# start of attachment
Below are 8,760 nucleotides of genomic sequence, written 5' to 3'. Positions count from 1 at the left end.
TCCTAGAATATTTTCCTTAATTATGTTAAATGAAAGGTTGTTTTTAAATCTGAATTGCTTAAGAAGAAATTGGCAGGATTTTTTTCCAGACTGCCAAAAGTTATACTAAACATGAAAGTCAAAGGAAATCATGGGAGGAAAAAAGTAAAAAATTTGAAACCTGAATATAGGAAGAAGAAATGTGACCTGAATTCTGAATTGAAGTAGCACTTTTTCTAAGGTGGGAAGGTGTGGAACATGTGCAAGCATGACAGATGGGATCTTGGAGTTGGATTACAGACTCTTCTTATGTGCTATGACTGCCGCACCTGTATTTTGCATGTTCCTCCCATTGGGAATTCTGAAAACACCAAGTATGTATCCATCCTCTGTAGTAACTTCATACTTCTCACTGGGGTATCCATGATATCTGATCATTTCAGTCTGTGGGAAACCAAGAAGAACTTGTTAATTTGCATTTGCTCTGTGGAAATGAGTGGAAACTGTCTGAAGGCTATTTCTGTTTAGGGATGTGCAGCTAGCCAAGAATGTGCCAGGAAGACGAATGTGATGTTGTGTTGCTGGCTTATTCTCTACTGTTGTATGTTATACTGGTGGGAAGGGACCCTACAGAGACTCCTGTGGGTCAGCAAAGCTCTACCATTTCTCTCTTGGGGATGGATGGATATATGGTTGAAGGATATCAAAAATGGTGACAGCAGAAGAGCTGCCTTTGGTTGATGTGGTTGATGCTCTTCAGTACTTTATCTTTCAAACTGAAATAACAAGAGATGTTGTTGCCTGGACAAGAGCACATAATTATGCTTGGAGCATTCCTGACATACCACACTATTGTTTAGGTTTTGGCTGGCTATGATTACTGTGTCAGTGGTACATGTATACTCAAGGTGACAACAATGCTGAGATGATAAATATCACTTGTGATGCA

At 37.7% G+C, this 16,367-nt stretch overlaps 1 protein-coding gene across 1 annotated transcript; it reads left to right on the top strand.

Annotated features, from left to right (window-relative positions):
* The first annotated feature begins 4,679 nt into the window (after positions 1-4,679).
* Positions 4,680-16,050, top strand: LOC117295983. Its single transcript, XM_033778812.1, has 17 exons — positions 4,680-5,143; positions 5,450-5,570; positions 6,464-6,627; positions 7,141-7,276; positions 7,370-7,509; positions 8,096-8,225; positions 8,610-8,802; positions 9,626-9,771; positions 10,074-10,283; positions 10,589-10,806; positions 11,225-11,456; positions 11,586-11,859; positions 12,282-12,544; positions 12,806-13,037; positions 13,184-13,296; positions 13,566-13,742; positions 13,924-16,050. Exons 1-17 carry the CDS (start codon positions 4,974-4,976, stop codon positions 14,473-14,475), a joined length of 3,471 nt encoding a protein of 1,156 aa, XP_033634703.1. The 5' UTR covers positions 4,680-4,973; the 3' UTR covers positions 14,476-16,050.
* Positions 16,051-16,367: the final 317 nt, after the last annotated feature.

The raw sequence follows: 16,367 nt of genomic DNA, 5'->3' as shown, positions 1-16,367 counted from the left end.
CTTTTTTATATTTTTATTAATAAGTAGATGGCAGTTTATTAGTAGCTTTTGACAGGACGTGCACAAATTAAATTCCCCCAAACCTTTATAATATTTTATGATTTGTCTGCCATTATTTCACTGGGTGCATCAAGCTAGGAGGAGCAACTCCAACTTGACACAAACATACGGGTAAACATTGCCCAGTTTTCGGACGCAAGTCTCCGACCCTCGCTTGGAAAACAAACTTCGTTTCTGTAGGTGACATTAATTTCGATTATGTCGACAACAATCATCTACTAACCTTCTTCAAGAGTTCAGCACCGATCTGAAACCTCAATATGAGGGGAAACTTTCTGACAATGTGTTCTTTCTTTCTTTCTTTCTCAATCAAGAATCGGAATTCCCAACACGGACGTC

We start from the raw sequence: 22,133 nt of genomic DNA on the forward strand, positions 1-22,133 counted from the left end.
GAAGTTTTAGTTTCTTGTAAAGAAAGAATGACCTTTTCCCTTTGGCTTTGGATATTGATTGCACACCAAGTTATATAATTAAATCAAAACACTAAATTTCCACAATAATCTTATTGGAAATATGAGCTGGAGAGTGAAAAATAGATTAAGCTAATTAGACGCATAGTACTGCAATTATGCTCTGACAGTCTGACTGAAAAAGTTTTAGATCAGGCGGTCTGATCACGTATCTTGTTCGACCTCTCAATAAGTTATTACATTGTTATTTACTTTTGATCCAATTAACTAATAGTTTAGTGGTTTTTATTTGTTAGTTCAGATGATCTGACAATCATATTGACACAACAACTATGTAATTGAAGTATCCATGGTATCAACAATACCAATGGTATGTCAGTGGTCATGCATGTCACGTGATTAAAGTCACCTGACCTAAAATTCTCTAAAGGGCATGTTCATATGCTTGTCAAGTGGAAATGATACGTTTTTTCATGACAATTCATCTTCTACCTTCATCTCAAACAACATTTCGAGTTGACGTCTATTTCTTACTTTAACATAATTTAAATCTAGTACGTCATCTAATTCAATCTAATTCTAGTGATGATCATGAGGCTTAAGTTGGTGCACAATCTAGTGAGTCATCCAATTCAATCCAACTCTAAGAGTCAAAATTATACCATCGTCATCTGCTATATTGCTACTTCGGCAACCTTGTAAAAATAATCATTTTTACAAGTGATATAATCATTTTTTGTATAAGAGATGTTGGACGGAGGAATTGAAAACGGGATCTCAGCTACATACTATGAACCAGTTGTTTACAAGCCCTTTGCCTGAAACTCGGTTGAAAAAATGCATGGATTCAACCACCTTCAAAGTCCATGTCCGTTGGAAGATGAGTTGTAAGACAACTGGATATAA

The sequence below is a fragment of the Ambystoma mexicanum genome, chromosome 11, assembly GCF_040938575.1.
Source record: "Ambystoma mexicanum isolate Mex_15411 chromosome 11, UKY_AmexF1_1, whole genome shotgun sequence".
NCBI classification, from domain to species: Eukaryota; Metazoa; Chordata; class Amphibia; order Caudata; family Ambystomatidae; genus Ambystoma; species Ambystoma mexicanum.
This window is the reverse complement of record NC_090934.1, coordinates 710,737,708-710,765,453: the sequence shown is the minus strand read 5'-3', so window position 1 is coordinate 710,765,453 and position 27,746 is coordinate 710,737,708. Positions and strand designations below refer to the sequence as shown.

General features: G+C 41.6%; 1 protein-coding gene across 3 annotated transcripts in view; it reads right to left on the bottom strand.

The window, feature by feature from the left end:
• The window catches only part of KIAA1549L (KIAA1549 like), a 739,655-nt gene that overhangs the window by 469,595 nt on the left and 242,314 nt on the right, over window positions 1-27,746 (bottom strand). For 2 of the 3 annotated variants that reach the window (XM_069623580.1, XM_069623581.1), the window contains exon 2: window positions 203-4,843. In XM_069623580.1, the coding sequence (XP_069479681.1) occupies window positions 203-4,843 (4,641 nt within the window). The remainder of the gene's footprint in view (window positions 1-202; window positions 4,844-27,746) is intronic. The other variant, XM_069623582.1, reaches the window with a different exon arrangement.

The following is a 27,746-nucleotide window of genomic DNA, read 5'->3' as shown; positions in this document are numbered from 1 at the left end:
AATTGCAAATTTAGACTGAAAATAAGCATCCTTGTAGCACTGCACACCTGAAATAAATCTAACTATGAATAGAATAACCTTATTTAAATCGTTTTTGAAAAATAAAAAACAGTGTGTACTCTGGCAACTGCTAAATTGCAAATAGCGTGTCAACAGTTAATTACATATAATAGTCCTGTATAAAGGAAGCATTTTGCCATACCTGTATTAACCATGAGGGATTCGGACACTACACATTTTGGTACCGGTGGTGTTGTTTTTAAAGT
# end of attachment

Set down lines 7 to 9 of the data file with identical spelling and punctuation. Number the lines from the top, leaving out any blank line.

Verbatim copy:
* Positions 16,051-16,367: the final 317 nt, after the last annotated feature.

The raw sequence follows: 16,367 nt of genomic DNA, 5'->3' as shown, positions 1-16,367 counted from the left end.
CTTTTTTATATTTTTATTAATAAGTAGATGGCAGTTTATTAGTAGCTTTTGACAGGACGTGCACAAATTAAATTCCCCCAAACCTTTATAATATTTTATGATTTGTCTGCCATTATTTCACTGGGTGCATCAAGCTAGGAGGAGCAACTCCAACTTGACACAAACATACGGGTAAACATTGCCCAGTTTTCGGACGCAAGTCTCCGACCCTCGCTTGGAAAACAAACTTCGTTTCTGTAGGTGACATTAATTTCGATTATGTCGACAACAATCATCTACTAACCTTCTTCAAGAGTTCAGCACCGATCTGAAACCTCAATATGAGGGGAAACTTTCTGACAATGTGTTCTTTCTTTCTTTCTTTCTCAATCAAGAATCGGAATTCCCAACACGGACGTC